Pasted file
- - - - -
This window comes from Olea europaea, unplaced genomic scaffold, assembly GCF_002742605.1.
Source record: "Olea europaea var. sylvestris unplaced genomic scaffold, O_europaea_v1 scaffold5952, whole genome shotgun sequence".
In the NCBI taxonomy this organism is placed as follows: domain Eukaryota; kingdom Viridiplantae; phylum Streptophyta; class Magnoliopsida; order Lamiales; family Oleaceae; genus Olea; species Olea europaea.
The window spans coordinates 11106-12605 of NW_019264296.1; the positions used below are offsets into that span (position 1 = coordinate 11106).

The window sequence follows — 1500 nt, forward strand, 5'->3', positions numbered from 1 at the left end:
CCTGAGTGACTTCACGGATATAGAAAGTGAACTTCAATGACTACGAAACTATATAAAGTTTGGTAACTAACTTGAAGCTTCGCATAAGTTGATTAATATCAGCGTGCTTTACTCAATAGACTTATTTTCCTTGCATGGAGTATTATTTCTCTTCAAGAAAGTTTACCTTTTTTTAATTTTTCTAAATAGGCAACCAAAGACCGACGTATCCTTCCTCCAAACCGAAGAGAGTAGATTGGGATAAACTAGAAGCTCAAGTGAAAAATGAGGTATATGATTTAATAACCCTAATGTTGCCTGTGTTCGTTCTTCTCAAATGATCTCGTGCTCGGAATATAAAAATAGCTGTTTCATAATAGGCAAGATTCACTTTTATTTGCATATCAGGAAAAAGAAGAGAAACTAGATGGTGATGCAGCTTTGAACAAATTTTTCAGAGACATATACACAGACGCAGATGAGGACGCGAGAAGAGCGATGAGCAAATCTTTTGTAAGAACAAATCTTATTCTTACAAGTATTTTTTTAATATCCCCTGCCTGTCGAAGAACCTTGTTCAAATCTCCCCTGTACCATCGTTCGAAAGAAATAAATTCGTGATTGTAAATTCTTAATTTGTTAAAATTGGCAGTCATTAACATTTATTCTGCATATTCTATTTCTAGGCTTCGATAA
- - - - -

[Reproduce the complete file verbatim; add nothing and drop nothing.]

This window comes from Olea europaea, unplaced genomic scaffold, assembly GCF_002742605.1.
Source record: "Olea europaea var. sylvestris unplaced genomic scaffold, O_europaea_v1 scaffold5952, whole genome shotgun sequence".
In the NCBI taxonomy this organism is placed as follows: domain Eukaryota; kingdom Viridiplantae; phylum Streptophyta; class Magnoliopsida; order Lamiales; family Oleaceae; genus Olea; species Olea europaea.
The window spans coordinates 11106-12605 of NW_019264296.1; the positions used below are offsets into that span (position 1 = coordinate 11106).

The window sequence follows — 1500 nt, forward strand, 5'->3', positions numbered from 1 at the left end:
CCTGAGTGACTTCACGGATATAGAAAGTGAACTTCAATGACTACGAAACTATATAAAGTTTGGTAACTAACTTGAAGCTTCGCATAAGTTGATTAATATCAGCGTGCTTTACTCAATAGACTTATTTTCCTTGCATGGAGTATTATTTCTCTTCAAGAAAGTTTACCTTTTTTTAATTTTTCTAAATAGGCAACCAAAGACCGACGTATCCTTCCTCCAAACCGAAGAGAGTAGATTGGGATAAACTAGAAGCTCAAGTGAAAAATGAGGTATATGATTTAATAACCCTAATGTTGCCTGTGTTCGTTCTTCTCAAATGATCTCGTGCTCGGAATATAAAAATAGCTGTTTCATAATAGGCAAGATTCACTTTTATTTGCATATCAGGAAAAAGAAGAGAAACTAGATGGTGATGCAGCTTTGAACAAATTTTTCAGAGACATATACACAGACGCAGATGAGGACGCGAGAAGAGCGATGAGCAAATCTTTTGTAAGAACAAATCTTATTCTTACAAGTATTTTTTTAATATCCCCTGCCTGTCGAAGAACCTTGTTCAAATCTCCCCTGTACCATCGTTCGAAAGAAATAAATTCGTGATTGTAAATTCTTAATTTGTTAAAATTGGCAGTCATTAACATTTATTCTGCATATTCTATTTCTAGGCTTCGATAA